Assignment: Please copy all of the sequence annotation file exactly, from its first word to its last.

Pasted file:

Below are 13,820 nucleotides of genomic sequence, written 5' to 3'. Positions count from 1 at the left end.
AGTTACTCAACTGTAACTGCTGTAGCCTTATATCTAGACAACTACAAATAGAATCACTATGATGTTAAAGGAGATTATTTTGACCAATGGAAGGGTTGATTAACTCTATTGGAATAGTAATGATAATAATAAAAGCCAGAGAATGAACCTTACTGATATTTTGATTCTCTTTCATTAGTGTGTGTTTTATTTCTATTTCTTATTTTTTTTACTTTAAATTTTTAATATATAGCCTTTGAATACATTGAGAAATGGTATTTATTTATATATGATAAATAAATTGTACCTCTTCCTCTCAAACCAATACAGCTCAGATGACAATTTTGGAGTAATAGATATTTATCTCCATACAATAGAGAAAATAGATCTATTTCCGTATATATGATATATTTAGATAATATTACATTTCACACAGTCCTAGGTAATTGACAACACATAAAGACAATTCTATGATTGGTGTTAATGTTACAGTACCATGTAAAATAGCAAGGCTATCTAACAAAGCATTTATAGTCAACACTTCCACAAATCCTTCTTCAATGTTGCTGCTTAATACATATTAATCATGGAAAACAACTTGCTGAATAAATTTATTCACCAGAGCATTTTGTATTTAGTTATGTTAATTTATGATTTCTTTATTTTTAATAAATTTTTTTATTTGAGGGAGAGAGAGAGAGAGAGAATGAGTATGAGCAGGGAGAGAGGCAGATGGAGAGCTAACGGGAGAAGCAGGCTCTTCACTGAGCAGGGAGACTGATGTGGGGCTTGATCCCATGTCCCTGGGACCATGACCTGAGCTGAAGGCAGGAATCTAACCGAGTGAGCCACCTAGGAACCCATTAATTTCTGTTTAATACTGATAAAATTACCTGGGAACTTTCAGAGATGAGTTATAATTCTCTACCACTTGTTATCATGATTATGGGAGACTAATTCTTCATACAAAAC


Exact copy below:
Below are 13,820 nucleotides of genomic sequence, written 5' to 3'. Positions count from 1 at the left end.
AGTTACTCAACTGTAACTGCTGTAGCCTTATATCTAGACAACTACAAATAGAATCACTATGATGTTAAAGGAGATTATTTTGACCAATGGAAGGGTTGATTAACTCTATTGGAATAGTAATGATAATAATAAAAGCCAGAGAATGAACCTTACTGATATTTTGATTCTCTTTCATTAGTGTGTGTTTTATTTCTATTTCTTATTTTTTTTACTTTAAATTTTTAATATATAGCCTTTGAATACATTGAGAAATGGTATTTATTTATATATGATAAATAAATTGTACCTCTTCCTCTCAAACCAATACAGCTCAGATGACAATTTTGGAGTAATAGATATTTATCTCCATACAATAGAGAAAATAGATCTATTTCCGTATATATGATATATTTAGATAATATTACATTTCACACAGTCCTAGGTAATTGACAACACATAAAGACAATTCTATGATTGGTGTTAATGTTACAGTACCATGTAAAATAGCAAGGCTATCTAACAAAGCATTTATAGTCAACACTTCCACAAATCCTTCTTCAATGTTGCTGCTTAATACATATTAATCATGGAAAACAACTTGCTGAATAAATTTATTCACCAGAGCATTTTGTATTTAGTTATGTTAATTTATGATTTCTTTATTTTTAATAAATTTTTTTATTTGAGGGAGAGAGAGAGAGAGAGAATGAGTATGAGCAGGGAGAGAGGCAGATGGAGAGCTAACGGGAGAAGCAGGCTCTTCACTGAGCAGGGAGACTGATGTGGGGCTTGATCCCATGTCCCTGGGACCATGACCTGAGCTGAAGGCAGGAATCTAACCGAGTGAGCCACCTAGGAACCCATTAATTTCTGTTTAATACTGATAAAATTACCTGGGAACTTTCAGAGATGAGTTATAATTCTCTACCACTTGTTATCATGATTATGGGAGACTAATTCTTCATACAAAAC